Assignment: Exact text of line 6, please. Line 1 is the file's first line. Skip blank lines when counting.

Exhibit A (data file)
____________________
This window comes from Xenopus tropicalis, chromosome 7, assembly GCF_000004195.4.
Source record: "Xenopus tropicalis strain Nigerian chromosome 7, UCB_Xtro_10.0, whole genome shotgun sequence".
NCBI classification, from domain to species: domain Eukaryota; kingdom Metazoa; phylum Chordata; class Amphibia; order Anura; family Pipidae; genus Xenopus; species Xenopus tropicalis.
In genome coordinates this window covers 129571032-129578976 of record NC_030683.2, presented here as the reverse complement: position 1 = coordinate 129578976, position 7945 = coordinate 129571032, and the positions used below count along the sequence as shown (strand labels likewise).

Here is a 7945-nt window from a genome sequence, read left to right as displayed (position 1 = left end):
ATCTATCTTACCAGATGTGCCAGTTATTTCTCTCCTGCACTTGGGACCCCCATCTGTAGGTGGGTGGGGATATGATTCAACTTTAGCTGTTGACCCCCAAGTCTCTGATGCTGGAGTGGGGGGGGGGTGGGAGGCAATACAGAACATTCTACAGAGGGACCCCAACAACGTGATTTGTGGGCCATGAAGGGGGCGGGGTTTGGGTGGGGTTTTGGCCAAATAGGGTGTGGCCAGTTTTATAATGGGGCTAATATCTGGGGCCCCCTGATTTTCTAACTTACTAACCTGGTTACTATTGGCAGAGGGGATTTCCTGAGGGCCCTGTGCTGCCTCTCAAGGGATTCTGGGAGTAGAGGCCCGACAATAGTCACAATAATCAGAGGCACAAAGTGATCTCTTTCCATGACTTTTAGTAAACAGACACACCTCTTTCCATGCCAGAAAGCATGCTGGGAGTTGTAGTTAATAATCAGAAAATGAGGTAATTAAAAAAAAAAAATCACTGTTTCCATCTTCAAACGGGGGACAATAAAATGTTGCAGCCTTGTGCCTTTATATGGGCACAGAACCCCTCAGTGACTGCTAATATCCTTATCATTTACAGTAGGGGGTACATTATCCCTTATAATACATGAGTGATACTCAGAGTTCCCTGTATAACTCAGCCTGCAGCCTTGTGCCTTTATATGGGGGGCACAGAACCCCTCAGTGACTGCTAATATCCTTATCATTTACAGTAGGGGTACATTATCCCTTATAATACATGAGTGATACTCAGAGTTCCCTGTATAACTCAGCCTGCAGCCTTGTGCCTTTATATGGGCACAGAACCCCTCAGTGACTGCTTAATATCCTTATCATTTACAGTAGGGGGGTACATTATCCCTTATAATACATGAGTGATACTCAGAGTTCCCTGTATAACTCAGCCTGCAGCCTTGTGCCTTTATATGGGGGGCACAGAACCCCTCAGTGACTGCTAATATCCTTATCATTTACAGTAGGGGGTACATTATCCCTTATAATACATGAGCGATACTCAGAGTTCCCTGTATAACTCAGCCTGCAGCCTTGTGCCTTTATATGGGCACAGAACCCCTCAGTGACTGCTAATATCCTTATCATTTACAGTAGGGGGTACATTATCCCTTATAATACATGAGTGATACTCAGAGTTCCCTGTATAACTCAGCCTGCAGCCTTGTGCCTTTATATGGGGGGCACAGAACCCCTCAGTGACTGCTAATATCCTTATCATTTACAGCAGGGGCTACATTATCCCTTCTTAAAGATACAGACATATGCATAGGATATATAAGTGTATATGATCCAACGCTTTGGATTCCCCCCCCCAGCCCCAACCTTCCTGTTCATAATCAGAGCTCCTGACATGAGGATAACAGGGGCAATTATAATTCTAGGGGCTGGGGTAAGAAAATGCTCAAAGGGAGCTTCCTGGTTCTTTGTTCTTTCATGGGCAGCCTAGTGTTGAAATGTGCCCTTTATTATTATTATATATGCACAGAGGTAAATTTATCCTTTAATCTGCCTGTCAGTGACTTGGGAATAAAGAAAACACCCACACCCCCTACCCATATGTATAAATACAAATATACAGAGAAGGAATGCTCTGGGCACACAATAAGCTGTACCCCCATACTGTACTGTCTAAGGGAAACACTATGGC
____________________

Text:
ATCTATCTTACCAGATGTGCCAGTTATTTCTCTCCTGCACTTGGGACCCCCATCTGTAGGTGGGTGGGGATATGATTCAACTTTAGCTGTTGACCCCCAAGTCTCTGATGCTGGAGTGGGGGGGGGGTGGGAGGCAATACAGAACATTCTACAGAGGGACCCCAACAACGTGATTTGTGGGCCATGAAGGGGGCGGGGTTTGGGTGGGGTTTTGGCCAAATAGGGTGTGGCCAGTTTTATAATGGGGCTAATATCTGGGGCCCCCTGATTTTCTAACTTACTAACCTGGTTACTATTGGCAGAGGGGATTTCCTGAGGGCCCTGTGCTGCCTCTCAAGGGATTCTGGGAGTAGAGGCCCGACAATAGTCACAATAATCAGAGGCACAAAGTGATCTCTTTCCATGACTTTTAGTAAACAGACACACCTCTTTCCATGCCAGAAAGCATGCTGGGAGTTGTAGTTAATAATCAGAAAATGAGGTAATTAAAAAAAAAAAATCACTGTTTCCATCTTCAAACGGGGGACAATAAAATGTTGCAGCCTTGTGCCTTTATATGGGCACAGAACCCCTCAGTGACTGCTAATATCCTTATCATTTACAGTAGGGGGTACATTATCCCTTATAATACATGAGTGATACTCAGAGTTCCCTGTATAACTCAGCCTGCAGCCTTGTGCCTTTATATGGGGGGCACAGAACCCCTCAGTGACTGCTAATATCCTTATCATTTACAGTAGGGGTACATTATCCCTTATAATACATGAGTGATACTCAGAGTTCCCTGTATAACTCAGCCTGCAGCCTTGTGCCTTTATATGGGCACAGAACCCCTCAGTGACTGCTTAATATCCTTATCATTTACAGTAGGGGGGTACATTATCCCTTATAATACATGAGTGATACTCAGAGTTCCCTGTATAACTCAGCCTGCAGCCTTGTGCCTTTATATGGGGGGCACAGAACCCCTCAGTGACTGCTAATATCCTTATCATTTACAGTAGGGGGTACATTATCCCTTATAATACATGAGCGATACTCAGAGTTCCCTGTATAACTCAGCCTGCAGCCTTGTGCCTTTATATGGGCACAGAACCCCTCAGTGACTGCTAATATCCTTATCATTTACAGTAGGGGGTACATTATCCCTTATAATACATGAGTGATACTCAGAGTTCCCTGTATAACTCAGCCTGCAGCCTTGTGCCTTTATATGGGGGGCACAGAACCCCTCAGTGACTGCTAATATCCTTATCATTTACAGCAGGGGCTACATTATCCCTTCTTAAAGATACAGACATATGCATAGGATATATAAGTGTATATGATCCAACGCTTTGGATTCCCCCCCCCAGCCCCAACCTTCCTGTTCATAATCAGAGCTCCTGACATGAGGATAACAGGGGCAATTATAATTCTAGGGGCTGGGGTAAGAAAATGCTCAAAGGGAGCTTCCTGGTTCTTTGTTCTTTCATGGGCAGCCTAGTGTTGAAATGTGCCCTTTATTATTATTATATATGCACAGAGGTAAATTTATCCTTTAATCTGCCTGTCAGTGACTTGGGAATAAAGAAAACACCCACACCCCCTACCCATATGTATAAATACAAATATACAGAGAAGGAATGCTCTGGGCACACAATAAGCTGTACCCCCATACTGTACTGTCTAAGGGAAACACTATGGC